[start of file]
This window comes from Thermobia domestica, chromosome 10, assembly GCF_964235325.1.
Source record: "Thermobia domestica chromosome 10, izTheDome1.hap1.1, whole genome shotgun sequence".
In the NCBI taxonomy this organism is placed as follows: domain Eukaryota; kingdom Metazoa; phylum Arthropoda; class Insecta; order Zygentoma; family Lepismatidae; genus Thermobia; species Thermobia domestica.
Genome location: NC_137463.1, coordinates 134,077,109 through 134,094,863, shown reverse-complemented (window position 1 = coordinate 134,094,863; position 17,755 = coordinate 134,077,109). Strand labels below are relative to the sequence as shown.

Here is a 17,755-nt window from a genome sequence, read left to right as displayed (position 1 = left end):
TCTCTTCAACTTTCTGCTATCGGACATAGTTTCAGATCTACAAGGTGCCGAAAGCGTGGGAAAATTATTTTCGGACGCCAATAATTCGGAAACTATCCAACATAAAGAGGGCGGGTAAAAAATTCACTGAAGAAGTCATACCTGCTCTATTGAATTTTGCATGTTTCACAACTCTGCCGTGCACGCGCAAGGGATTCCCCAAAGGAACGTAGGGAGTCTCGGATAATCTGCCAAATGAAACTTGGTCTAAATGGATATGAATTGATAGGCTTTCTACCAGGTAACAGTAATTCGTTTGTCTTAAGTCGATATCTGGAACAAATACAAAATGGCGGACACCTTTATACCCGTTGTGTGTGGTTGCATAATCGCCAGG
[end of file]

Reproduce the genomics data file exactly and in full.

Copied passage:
This window comes from Thermobia domestica, chromosome 10, assembly GCF_964235325.1.
Source record: "Thermobia domestica chromosome 10, izTheDome1.hap1.1, whole genome shotgun sequence".
In the NCBI taxonomy this organism is placed as follows: domain Eukaryota; kingdom Metazoa; phylum Arthropoda; class Insecta; order Zygentoma; family Lepismatidae; genus Thermobia; species Thermobia domestica.
Genome location: NC_137463.1, coordinates 134,077,109 through 134,094,863, shown reverse-complemented (window position 1 = coordinate 134,094,863; position 17,755 = coordinate 134,077,109). Strand labels below are relative to the sequence as shown.

Here is a 17,755-nt window from a genome sequence, read left to right as displayed (position 1 = left end):
TCTCTTCAACTTTCTGCTATCGGACATAGTTTCAGATCTACAAGGTGCCGAAAGCGTGGGAAAATTATTTTCGGACGCCAATAATTCGGAAACTATCCAACATAAAGAGGGCGGGTAAAAAATTCACTGAAGAAGTCATACCTGCTCTATTGAATTTTGCATGTTTCACAACTCTGCCGTGCACGCGCAAGGGATTCCCCAAAGGAACGTAGGGAGTCTCGGATAATCTGCCAAATGAAACTTGGTCTAAATGGATATGAATTGATAGGCTTTCTACCAGGTAACAGTAATTCGTTTGTCTTAAGTCGATATCTGGAACAAATACAAAATGGCGGACACCTTTATACCCGTTGTGTGTGGTTGCATAATCGCCAGG